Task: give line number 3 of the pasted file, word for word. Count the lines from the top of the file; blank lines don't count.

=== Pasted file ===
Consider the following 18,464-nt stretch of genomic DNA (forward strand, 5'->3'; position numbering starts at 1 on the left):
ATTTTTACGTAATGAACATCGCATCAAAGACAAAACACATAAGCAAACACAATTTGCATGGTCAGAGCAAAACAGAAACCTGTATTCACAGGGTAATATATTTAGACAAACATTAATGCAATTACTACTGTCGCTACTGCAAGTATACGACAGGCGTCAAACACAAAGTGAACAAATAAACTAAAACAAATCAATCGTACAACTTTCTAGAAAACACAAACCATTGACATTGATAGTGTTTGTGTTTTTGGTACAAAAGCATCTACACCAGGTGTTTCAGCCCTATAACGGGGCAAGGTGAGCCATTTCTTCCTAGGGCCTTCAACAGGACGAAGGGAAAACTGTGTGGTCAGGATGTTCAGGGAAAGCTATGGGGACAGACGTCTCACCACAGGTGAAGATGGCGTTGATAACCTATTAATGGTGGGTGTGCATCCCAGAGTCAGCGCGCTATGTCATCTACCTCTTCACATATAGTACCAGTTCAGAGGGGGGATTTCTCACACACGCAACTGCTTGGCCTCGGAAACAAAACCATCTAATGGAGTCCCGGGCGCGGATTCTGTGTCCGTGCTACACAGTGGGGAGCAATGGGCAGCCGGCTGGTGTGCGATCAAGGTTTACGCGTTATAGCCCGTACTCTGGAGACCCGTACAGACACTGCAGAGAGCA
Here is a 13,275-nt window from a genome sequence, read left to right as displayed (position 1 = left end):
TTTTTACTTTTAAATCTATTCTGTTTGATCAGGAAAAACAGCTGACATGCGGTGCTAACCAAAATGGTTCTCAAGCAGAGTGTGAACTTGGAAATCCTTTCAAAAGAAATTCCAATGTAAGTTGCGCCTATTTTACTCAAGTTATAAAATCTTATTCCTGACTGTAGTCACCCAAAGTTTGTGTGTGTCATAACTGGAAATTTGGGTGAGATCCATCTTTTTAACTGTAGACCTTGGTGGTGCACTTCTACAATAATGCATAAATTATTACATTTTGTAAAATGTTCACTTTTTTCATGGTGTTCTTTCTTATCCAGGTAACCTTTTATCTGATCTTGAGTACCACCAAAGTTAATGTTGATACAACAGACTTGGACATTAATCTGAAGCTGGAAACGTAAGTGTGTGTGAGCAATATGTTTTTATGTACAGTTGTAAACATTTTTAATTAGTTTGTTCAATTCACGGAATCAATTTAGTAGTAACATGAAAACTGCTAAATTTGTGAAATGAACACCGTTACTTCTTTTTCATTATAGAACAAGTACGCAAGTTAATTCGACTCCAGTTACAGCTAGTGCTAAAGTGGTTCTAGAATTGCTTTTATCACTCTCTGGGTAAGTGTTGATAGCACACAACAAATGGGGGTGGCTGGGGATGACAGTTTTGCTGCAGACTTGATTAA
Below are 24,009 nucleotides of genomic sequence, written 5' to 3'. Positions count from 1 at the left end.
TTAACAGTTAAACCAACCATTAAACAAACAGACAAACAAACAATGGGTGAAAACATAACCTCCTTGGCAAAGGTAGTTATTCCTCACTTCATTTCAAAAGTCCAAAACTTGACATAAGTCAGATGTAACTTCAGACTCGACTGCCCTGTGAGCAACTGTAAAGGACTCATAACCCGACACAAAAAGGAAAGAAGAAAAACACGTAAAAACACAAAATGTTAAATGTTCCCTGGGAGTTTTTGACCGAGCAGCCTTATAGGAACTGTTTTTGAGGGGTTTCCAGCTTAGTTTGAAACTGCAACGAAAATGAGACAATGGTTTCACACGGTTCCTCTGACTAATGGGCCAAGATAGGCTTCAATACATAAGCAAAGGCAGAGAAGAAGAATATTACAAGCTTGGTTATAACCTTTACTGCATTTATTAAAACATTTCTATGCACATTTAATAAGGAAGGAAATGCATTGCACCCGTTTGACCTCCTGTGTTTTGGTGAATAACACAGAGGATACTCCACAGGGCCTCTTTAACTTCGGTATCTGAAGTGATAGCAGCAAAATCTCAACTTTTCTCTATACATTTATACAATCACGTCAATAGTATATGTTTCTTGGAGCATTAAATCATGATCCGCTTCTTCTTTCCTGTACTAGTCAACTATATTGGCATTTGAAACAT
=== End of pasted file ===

Here is a 13,275-nt window from a genome sequence, read left to right as displayed (position 1 = left end):